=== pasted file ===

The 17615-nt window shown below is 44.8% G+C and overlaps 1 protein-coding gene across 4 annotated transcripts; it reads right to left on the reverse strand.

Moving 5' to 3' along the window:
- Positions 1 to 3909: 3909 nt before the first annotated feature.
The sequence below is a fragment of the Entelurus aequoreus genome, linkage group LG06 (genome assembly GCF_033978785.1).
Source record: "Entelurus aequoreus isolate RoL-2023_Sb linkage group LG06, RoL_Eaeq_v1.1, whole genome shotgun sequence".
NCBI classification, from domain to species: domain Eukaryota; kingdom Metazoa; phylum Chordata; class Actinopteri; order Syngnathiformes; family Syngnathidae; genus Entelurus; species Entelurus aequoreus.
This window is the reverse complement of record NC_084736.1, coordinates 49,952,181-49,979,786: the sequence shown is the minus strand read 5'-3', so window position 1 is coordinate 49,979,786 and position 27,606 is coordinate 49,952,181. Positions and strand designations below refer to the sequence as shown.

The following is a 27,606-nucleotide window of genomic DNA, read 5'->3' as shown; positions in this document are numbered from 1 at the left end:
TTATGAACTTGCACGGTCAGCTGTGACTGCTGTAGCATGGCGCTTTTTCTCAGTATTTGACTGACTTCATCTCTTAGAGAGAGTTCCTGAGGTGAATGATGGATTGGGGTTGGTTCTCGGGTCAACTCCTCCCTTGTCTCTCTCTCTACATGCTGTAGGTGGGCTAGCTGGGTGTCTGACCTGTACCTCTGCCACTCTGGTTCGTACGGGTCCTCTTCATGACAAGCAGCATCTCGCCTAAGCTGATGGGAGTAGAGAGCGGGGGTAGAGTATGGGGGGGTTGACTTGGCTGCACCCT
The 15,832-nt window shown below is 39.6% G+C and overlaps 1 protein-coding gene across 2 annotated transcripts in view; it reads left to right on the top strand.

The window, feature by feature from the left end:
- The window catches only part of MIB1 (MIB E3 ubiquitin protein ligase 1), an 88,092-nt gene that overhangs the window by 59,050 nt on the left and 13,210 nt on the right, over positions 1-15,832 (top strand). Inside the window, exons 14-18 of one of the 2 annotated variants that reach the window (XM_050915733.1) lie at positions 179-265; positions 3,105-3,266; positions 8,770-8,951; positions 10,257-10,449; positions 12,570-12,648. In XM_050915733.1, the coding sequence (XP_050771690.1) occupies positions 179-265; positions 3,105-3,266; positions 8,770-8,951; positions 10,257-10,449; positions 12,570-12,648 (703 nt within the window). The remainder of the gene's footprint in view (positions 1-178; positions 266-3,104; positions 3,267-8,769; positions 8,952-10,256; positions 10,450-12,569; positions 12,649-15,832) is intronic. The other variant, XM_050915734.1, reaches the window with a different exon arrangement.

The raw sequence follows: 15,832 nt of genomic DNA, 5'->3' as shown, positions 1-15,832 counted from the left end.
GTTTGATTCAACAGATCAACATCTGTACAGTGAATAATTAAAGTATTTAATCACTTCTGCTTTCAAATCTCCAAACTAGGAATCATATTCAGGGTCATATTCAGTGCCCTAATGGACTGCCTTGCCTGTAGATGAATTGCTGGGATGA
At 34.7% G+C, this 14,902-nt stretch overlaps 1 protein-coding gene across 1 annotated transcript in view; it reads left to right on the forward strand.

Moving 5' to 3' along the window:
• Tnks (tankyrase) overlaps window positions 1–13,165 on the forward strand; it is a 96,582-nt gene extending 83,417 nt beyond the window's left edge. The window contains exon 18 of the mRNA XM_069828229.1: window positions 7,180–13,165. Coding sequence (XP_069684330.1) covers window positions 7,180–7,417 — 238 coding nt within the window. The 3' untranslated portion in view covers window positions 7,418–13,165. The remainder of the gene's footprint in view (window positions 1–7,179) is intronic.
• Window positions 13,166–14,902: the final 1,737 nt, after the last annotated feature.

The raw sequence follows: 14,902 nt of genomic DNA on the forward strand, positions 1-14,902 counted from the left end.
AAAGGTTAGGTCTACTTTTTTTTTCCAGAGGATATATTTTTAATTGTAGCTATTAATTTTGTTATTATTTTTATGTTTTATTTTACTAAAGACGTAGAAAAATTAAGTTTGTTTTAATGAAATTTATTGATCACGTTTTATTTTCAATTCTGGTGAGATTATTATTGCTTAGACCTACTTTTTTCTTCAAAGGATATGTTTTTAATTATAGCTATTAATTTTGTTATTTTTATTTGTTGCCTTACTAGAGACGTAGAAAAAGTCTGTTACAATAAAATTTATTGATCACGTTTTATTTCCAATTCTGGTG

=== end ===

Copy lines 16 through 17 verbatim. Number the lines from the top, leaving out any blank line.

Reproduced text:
Moving 5' to 3' along the window:
• Tnks (tankyrase) overlaps window positions 1–13,165 on the forward strand; it is a 96,582-nt gene extending 83,417 nt beyond the window's left edge. The window contains exon 18 of the mRNA XM_069828229.1: window positions 7,180–13,165. Coding sequence (XP_069684330.1) covers window positions 7,180–7,417 — 238 coding nt within the window. The 3' untranslated portion in view covers window positions 7,418–13,165. The remainder of the gene's footprint in view (window positions 1–7,179) is intronic.